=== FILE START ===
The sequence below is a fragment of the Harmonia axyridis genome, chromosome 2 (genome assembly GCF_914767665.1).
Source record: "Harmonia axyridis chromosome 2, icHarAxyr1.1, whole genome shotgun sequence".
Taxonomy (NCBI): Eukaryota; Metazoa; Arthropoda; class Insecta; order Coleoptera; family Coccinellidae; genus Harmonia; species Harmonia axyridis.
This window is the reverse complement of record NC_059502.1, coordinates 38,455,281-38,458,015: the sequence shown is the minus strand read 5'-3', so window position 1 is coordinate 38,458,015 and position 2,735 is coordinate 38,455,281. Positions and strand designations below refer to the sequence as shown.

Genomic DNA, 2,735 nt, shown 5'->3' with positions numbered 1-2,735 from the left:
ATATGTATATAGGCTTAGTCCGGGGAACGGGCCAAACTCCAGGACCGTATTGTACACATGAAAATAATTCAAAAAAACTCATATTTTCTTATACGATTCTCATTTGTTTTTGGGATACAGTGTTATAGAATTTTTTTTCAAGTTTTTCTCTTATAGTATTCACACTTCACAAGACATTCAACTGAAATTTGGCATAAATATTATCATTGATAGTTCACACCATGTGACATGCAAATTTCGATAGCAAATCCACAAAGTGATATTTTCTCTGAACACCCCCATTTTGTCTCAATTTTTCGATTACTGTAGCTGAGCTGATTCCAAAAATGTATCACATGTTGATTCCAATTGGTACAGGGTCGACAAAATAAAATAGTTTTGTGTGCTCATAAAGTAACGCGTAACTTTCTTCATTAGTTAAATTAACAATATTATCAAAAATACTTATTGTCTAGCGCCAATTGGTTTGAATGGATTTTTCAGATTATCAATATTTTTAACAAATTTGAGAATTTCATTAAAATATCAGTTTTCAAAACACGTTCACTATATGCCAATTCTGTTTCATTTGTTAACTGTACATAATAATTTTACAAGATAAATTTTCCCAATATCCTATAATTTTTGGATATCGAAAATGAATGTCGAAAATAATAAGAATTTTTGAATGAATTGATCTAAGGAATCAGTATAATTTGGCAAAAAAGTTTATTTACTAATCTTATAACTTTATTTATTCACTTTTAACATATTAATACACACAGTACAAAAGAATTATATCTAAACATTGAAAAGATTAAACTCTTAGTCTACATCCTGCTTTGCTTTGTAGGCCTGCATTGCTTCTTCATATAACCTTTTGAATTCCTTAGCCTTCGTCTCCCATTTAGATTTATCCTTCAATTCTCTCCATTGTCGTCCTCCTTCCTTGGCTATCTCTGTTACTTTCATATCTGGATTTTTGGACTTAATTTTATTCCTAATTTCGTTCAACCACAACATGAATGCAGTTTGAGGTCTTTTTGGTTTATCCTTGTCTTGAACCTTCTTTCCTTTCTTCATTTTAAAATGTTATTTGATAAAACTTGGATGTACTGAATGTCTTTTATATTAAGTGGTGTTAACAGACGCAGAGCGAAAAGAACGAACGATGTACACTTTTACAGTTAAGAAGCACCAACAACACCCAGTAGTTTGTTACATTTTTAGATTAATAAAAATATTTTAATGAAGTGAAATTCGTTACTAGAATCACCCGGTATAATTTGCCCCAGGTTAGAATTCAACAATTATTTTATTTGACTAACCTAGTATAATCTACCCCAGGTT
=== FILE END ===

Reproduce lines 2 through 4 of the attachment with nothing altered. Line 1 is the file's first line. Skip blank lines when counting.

Source record: "Harmonia axyridis chromosome 2, icHarAxyr1.1, whole genome shotgun sequence".
Taxonomy (NCBI): Eukaryota; Metazoa; Arthropoda; class Insecta; order Coleoptera; family Coccinellidae; genus Harmonia; species Harmonia axyridis.
This window is the reverse complement of record NC_059502.1, coordinates 38,455,281-38,458,015: the sequence shown is the minus strand read 5'-3', so window position 1 is coordinate 38,458,015 and position 2,735 is coordinate 38,455,281. Positions and strand designations below refer to the sequence as shown.